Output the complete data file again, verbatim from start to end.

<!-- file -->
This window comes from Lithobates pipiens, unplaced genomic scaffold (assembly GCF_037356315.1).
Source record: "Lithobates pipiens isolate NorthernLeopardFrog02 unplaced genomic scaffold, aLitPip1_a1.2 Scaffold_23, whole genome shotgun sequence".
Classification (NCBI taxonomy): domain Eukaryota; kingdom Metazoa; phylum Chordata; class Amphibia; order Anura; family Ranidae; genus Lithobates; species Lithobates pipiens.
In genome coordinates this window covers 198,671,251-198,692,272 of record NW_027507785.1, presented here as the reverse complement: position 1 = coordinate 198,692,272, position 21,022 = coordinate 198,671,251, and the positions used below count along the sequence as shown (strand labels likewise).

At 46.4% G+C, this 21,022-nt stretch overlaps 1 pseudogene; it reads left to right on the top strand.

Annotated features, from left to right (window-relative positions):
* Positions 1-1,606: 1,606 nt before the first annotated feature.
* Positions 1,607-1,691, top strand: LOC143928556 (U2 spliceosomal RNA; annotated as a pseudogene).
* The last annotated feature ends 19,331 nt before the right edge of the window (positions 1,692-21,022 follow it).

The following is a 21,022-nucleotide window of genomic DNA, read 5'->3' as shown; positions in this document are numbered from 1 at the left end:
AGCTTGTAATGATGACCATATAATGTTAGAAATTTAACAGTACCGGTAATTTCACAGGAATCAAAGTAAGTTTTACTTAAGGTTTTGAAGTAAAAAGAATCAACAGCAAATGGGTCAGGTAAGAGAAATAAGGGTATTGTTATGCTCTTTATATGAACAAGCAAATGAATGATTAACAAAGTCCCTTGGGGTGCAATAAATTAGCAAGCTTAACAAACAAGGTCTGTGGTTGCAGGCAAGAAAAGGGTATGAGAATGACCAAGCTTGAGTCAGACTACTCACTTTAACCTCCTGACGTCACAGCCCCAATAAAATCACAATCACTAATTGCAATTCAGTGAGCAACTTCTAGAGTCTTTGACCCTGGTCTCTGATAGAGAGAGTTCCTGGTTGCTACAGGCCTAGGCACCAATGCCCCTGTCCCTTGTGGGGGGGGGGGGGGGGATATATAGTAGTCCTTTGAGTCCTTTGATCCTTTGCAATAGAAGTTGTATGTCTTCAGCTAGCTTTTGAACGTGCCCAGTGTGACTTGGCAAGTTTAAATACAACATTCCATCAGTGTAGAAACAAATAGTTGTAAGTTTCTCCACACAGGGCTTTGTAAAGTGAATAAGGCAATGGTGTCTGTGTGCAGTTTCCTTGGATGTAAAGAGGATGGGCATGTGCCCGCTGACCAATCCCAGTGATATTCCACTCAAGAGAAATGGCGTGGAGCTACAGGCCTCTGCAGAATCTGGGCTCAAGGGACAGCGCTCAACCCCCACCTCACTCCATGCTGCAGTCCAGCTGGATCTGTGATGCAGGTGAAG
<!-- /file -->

This window comes from Lithobates pipiens, unplaced genomic scaffold (assembly GCF_037356315.1).
Source record: "Lithobates pipiens isolate NorthernLeopardFrog02 unplaced genomic scaffold, aLitPip1_a1.2 Scaffold_23, whole genome shotgun sequence".
Classification (NCBI taxonomy): domain Eukaryota; kingdom Metazoa; phylum Chordata; class Amphibia; order Anura; family Ranidae; genus Lithobates; species Lithobates pipiens.
In genome coordinates this window covers 198,671,251-198,692,272 of record NW_027507785.1, presented here as the reverse complement: position 1 = coordinate 198,692,272, position 21,022 = coordinate 198,671,251, and the positions used below count along the sequence as shown (strand labels likewise).

At 46.4% G+C, this 21,022-nt stretch overlaps 1 pseudogene; it reads left to right on the top strand.

Annotated features, from left to right (window-relative positions):
* Positions 1-1,606: 1,606 nt before the first annotated feature.
* Positions 1,607-1,691, top strand: LOC143928556 (U2 spliceosomal RNA; annotated as a pseudogene).
* The last annotated feature ends 19,331 nt before the right edge of the window (positions 1,692-21,022 follow it).

The following is a 21,022-nucleotide window of genomic DNA, read 5'->3' as shown; positions in this document are numbered from 1 at the left end:
AGCTTGTAATGATGACCATATAATGTTAGAAATTTAACAGTACCGGTAATTTCACAGGAATCAAAGTAAGTTTTACTTAAGGTTTTGAAGTAAAAAGAATCAACAGCAAATGGGTCAGGTAAGAGAAATAAGGGTATTGTTATGCTCTTTATATGAACAAGCAAATGAATGATTAACAAAGTCCCTTGGGGTGCAATAAATTAGCAAGCTTAACAAACAAGGTCTGTGGTTGCAGGCAAGAAAAGGGTATGAGAATGACCAAGCTTGAGTCAGACTACTCACTTTAACCTCCTGACGTCACAGCCCCAATAAAATCACAATCACTAATTGCAATTCAGTGAGCAACTTCTAGAGTCTTTGACCCTGGTCTCTGATAGAGAGAGTTCCTGGTTGCTACAGGCCTAGGCACCAATGCCCCTGTCCCTTGTGGGGGGGGGGGGGGGGATATATAGTAGTCCTTTGAGTCCTTTGATCCTTTGCAATAGAAGTTGTATGTCTTCAGCTAGCTTTTGAACGTGCCCAGTGTGACTTGGCAAGTTTAAATACAACATTCCATCAGTGTAGAAACAAATAGTTGTAAGTTTCTCCACACAGGGCTTTGTAAAGTGAATAAGGCAATGGTGTCTGTGTGCAGTTTCCTTGGATGTAAAGAGGATGGGCATGTGCCCGCTGACCAATCCCAGTGATATTCCACTCAAGAGAAATGGCGTGGAGCTACAGGCCTCTGCAGAATCTGGGCTCAAGGGACAGCGCTCAACCCCCACCTCACTCCATGCTGCAGTCCAGCTGGATCTGTGATGCAGGTGAAG